Lord, deliver any of Thy children from quarreling with Thee. Help us to be always at one with our God. “It is the Lord; let Him do what seemeth Him good,” and blessed be His name for ever and ever. God, bless our country, and the sister country across the flood, and all lands where Thy name is known and reverenced, and heathen lands where it is unknown. God, bless the outposts, the first heralds of mercy, and everywhere may the Lord’s kingdom come and His name be glorified. Glory be unto the Father, and to the Son, and to the Holy Ghost; as it was in the beginning, is now, and ever shall be, world without end. Amen.
C. H. Spurgeon’s Prayers
The Final States of the Righteous and the Wicked
IN the last chapter, nothing was said specifically of the awards of the judgement day. Yet is the public bestowal of these the culminating point of interest in that occasion. Judgement, without the expression of its results, in rewards and punishment, would be empty and vain. Hence the Scriptures do not leave us ignorant of what sentences will be pronounced upon the righteous, and wicked, and of what will be the final state of each. Of necessity, these must, in some respects, resemble those of the intermediate state; of which the condition of the righteous and wicked after judgement will be an enlargement and a culmination. It is not strange, therefore, that the Scriptures teach more fully, and emphatically upon these subjects.
I. THE FINAL STATE OF THE RIGHTEOUS.
There is upon this point little dispute as to the meaning of the Scripture statements. As they are numerous, they will best be presented under several classes of description.
1. The sentence of the judgement day may be stated.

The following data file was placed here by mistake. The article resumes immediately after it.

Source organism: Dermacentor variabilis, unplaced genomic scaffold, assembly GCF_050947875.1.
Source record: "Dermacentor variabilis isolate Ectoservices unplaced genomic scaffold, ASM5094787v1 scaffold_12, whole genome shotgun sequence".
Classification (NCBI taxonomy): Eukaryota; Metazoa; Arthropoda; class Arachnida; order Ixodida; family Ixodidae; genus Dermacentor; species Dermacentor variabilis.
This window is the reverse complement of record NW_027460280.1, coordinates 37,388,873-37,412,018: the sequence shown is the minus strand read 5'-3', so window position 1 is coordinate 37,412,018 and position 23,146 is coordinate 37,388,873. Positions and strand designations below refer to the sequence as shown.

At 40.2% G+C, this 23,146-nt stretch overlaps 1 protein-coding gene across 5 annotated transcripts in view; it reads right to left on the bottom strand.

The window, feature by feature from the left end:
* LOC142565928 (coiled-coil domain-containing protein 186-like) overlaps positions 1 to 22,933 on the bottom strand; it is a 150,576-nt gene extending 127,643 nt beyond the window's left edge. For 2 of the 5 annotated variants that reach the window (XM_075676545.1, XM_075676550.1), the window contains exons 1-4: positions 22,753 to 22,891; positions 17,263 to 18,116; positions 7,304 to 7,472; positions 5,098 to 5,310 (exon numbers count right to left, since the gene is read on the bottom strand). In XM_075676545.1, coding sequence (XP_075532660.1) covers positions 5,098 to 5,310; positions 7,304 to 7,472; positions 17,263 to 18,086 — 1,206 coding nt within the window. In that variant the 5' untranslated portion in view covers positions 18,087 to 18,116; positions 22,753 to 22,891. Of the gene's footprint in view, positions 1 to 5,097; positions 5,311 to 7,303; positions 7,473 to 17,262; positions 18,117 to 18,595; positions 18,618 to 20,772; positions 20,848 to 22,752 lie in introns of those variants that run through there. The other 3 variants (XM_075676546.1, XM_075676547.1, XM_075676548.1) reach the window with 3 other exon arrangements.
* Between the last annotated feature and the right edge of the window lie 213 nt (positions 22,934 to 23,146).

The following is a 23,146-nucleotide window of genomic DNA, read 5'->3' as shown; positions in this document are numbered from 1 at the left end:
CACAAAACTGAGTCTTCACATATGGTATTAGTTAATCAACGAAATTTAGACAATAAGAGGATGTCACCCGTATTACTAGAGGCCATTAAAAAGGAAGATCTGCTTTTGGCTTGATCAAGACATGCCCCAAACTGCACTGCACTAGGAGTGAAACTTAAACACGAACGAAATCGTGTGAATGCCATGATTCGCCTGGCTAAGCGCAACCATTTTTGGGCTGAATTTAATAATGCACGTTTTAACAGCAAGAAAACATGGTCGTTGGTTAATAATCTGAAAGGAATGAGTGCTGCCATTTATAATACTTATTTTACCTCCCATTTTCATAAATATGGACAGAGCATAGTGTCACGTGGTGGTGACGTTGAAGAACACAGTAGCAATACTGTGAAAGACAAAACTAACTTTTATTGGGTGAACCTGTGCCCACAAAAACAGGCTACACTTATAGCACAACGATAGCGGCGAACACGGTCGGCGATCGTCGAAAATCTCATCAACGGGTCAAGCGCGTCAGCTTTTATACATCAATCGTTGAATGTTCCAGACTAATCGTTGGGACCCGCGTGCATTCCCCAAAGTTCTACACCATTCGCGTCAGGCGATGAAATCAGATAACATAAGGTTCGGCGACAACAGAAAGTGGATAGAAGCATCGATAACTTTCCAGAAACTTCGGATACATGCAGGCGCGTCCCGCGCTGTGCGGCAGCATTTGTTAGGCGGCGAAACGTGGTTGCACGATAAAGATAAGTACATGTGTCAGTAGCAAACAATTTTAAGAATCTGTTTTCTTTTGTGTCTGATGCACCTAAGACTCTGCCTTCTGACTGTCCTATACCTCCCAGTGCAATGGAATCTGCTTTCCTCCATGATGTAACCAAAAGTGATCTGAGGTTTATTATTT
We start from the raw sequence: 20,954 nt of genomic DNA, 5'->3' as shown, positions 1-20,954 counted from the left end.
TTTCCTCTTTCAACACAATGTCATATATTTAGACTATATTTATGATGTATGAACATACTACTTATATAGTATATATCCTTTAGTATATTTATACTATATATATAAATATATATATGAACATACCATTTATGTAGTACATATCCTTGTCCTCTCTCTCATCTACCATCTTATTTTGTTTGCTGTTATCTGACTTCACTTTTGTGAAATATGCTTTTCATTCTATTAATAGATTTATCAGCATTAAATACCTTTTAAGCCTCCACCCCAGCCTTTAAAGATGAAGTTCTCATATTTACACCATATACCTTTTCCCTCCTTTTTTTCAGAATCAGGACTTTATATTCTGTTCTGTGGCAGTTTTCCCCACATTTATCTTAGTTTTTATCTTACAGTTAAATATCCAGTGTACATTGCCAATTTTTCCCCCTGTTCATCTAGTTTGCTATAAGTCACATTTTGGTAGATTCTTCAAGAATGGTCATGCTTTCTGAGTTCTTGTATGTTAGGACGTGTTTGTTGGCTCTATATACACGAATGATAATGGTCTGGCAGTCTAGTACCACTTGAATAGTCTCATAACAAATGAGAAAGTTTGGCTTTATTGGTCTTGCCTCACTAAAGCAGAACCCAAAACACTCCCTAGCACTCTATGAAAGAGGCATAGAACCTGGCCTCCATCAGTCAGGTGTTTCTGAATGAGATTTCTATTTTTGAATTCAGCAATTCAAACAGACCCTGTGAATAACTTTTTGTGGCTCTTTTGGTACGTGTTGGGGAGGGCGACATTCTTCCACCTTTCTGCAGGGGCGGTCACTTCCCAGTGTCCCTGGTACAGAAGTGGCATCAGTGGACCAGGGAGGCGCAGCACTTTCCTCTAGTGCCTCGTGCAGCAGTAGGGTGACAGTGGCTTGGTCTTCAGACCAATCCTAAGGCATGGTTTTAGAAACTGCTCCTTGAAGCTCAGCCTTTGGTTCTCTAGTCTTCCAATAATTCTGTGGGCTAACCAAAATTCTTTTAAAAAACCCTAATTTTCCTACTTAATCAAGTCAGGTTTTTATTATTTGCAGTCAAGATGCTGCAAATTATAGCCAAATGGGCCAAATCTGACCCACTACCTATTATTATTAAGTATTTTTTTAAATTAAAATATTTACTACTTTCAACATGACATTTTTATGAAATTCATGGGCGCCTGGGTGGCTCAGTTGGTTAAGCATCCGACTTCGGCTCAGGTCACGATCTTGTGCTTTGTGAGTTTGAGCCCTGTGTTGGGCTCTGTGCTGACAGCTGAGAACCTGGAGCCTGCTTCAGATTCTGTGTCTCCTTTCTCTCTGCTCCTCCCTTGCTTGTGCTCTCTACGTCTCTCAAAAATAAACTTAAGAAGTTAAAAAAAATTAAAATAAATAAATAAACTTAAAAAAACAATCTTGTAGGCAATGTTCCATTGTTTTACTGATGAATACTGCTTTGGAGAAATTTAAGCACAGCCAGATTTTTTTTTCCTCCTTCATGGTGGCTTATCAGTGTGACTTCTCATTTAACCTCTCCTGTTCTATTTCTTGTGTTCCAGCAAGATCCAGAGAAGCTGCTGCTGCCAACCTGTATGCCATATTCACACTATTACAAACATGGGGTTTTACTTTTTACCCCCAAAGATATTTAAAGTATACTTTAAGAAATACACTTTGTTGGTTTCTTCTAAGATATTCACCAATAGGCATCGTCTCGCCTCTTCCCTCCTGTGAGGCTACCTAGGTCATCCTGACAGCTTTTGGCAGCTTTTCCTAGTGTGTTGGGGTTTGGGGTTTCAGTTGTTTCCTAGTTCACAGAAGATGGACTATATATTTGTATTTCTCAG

Our Lord declared that “then shall the king say unto them on his right hand, Come, ye blessed of my Father, inherit the kingdom prepared for you from the foundation of the world.” Matt. 25:34. This is called “eternal life” in v. 46. As this is, probably, a description of the nature of the blessings to be attained, rather than a declaration of the literal language that will then be used, other statements may here be added which are of the same nature. One that is given in the parable of the talents, in which his lord said to him of the five talents, “Well done, good and faithful servant:thou hast been faithful over a few things, I will set thee over many things:enter thou into the joy of thy Lord.” Matt. 25:21, (cf. Matt. 24:27). The righteous are spoken of as “wheat,” and it is said that the householder at the harvest time will say to the reapers, “gather the wheat into my barn,” Matt. 13:30. Our Lord, in his explanation of this parable, says of those thus represented by the wheat, “then shall the righteous shine forth as the sun in the kingdom of their Father,” v. 43. Corresponding to this language, is the declaration of Peter, that, “when the chief shepherd shall be manifested, ye shall receive the crown of glory that fadeth not away.” 1 Pet. 5:4. There may be added, also, the promises made in Revelation to “him that overcometh,” viz.: to eat of the tree of life which is in the paradise of God,” (Chap. 2:7); “That he shall not be hurt of the second death,” (2:11); “That he shall be given of the hidden manna,” and “a white stone, and upon the stone a new name written,” (2:17), and given authority over the nations, (2:27,) to “rule them with a rod of iron,” (2:27); to “be arrayed in white garments,” (3:5), and “walk with me (Christ) in white,” (3:4), to be made “a pillar in the temple of my God, the new Jerusalem, and the new name of Christ, written upon him,” (3:12); to sit down with Christ in his throne, 3:21; “to inherit these things,” with the promise, “I will be his God, and he shall be my son.” 21:7. These declarations, however figurative, are descriptive of the condition of the saints in glory, and may, therefore, be appropriately added to the sentence of their Lord.